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Section 3: Maintaining the communication loop

Sometimes when you tell people to plan ahead (as we urged in Section 2), they’ll argue that if you start planning too far out, you’ll forget what you decided when the time actually comes to play ball.

If you’re one of those people, we still think you should plan ahead, but we also think you should maintain those relationships you worked so hard to establish with ongoing communication after the first connection occurs. That keeps everyone in the loop longer and gives everyone
time to readjust when you get tossed a logistical curve ball along the way (which invariably happens).

Here’s an example: After the Northern Sun held its initial planning meeting with conference reps, facility staff and community stakeholders in October 2013, and before the event was staged in March 2014, there was an unexpected change in leadership at the Sioux Falls Boys and Girls Clubs.

As it happened, the outgoing executive director didn’t communicate very well with his replacement about how the Boys and Girls Clubs were going to provide posters for teams participating in the upcoming NSIC tournaments. So we had to make up for lost time late in the game to make sure that actually happened. But if we hadn’t set up regular correspondence at the outset, chances are there wouldn’t have been any posters at all.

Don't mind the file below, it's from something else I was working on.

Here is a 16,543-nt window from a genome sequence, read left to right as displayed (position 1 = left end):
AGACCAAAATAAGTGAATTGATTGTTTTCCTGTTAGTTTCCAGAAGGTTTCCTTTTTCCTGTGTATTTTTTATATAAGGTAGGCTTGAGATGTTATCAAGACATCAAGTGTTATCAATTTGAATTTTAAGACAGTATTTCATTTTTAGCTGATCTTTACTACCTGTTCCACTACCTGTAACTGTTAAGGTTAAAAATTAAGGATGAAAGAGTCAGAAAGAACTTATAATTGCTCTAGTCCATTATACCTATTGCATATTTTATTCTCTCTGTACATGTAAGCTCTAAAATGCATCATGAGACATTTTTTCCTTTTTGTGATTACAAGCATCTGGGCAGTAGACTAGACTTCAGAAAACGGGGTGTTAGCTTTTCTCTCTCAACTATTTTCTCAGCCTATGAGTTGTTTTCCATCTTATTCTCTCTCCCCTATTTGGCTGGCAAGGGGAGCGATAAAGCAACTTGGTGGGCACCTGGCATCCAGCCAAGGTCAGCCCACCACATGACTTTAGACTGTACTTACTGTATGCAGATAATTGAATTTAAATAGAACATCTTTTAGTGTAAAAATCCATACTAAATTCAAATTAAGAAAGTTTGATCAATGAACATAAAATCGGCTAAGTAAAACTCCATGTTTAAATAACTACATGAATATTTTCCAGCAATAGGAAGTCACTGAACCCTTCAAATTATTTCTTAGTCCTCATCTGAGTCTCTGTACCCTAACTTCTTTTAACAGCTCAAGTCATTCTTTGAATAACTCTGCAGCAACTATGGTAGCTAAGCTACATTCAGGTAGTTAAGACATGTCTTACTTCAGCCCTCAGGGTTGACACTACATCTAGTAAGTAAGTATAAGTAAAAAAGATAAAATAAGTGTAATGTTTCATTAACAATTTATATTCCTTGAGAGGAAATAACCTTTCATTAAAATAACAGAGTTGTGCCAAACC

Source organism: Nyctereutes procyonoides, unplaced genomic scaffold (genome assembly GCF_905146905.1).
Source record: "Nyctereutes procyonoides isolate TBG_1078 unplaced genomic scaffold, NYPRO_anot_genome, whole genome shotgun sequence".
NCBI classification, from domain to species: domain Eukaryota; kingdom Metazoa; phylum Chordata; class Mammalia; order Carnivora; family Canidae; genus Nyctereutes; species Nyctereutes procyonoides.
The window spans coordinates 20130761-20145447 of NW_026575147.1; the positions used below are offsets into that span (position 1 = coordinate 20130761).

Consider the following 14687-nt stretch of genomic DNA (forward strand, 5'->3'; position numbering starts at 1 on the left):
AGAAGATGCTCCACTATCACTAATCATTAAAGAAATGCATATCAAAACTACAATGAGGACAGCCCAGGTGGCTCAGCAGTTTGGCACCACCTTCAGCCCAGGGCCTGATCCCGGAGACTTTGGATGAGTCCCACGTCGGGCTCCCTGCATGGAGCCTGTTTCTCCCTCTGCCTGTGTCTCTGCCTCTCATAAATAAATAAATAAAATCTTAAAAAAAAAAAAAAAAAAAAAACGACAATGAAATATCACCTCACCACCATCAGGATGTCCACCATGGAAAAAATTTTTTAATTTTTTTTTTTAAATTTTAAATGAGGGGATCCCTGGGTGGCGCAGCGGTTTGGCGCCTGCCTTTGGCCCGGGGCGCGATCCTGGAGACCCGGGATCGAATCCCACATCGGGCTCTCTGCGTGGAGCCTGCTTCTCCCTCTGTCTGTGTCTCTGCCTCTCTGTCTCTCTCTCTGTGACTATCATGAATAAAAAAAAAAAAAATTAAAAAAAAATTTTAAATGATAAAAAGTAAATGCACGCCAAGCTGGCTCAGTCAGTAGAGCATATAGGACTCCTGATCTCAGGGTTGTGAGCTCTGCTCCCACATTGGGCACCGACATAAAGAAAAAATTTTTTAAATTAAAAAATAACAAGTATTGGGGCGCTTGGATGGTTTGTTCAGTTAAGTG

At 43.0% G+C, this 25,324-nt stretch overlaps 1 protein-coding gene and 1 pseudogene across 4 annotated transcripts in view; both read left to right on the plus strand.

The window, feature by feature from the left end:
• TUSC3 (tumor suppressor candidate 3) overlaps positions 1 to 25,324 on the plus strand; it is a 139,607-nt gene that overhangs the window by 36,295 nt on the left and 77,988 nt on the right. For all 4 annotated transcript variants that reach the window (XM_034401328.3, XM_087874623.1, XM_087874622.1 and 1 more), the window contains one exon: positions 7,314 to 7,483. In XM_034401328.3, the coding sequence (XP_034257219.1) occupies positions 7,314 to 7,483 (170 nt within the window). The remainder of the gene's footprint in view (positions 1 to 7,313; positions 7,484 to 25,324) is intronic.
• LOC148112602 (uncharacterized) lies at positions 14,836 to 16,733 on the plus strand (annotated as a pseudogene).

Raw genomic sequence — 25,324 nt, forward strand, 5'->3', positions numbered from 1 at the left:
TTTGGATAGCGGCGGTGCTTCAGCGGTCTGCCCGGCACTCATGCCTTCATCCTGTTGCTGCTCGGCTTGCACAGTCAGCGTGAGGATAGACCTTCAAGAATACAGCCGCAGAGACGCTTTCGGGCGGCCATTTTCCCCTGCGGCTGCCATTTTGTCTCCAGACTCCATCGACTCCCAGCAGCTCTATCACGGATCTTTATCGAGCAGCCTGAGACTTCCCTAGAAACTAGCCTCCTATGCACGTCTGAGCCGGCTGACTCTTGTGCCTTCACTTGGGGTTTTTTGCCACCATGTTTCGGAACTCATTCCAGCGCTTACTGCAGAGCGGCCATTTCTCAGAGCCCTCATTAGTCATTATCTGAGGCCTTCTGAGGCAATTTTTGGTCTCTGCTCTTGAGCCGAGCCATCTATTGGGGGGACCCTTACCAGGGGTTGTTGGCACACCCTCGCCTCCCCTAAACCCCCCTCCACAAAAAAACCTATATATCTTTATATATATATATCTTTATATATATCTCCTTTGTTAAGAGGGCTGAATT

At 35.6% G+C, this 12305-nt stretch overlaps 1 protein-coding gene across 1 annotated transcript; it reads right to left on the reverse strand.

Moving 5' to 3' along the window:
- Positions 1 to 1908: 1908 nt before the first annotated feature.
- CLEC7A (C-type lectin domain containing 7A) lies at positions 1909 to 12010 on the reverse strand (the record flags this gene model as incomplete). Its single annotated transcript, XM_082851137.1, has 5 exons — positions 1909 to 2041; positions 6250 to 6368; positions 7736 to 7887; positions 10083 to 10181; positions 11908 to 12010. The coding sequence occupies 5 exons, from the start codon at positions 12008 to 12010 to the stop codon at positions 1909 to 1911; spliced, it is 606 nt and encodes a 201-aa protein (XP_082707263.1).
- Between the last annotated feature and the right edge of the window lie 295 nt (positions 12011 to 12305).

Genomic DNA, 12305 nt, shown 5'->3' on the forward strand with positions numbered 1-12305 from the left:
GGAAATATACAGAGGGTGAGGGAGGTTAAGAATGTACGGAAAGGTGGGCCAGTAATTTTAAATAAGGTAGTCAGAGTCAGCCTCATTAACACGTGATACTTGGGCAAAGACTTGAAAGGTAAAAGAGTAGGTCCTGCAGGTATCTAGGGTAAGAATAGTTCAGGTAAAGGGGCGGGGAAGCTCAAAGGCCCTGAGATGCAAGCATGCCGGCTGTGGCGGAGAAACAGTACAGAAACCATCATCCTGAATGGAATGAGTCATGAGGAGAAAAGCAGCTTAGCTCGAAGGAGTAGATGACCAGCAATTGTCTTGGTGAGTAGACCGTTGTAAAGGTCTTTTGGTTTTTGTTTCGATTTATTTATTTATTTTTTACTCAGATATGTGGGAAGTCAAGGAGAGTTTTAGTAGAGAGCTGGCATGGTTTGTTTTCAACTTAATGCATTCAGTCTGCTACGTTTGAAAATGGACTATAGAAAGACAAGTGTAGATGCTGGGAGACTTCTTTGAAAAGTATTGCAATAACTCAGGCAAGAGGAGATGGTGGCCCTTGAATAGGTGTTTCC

Would the people attending the tournaments have noticed? Maybe not, but it certainly would have been an opportunity lost. Anyone who has any experience in event management knows it’s a rare bird indeed when an event goes off without a hitch. We all know that stuff happens, and you need to communicate regularly to ensure that the “stuff” never hits the fan!

Once you conduct your site visit or have that initial meeting between conference reps and community stakeholders (hopefully you can have that meeting during the site visit), you should plan on the contacts/liaisons

you established corresponding with their respective stakeholders regularly in the months leading up to the event.

If your event is in March, for example, then you ought to start corresponding regularly in January. And they don’t have to be in- person meetings, either. Just a phone call or email exchange every couple of weeks should be enough to maintain the relationship and keep everyone in the loop – and allow you
to troubleshoot when necessary.

What should you address in these exchanges? Well, whatever correspondence you set up between the conference/institutional reps and the designated organizational contacts should be designed to review the run of show and make sure things are still OK as planned. Each time you touch base, make sure you know – and that they know – what you’re going to do when the time comes to execute. (Check out our sample agenda for these sessions.)

Remember, it’s hard to over-communicate. The last thing you want to hear after something goes wrong is, “Well,
that wouldn’t have happened if I had known about it.” Or worse: “Well, that wouldn’t have happened if you had told me about it.” Yikes.

Don’t worry that you’re “nagging” your contacts with this regular correspondence, either. They have enough to do as it is, and they’ll appreciate you taking the communication reins!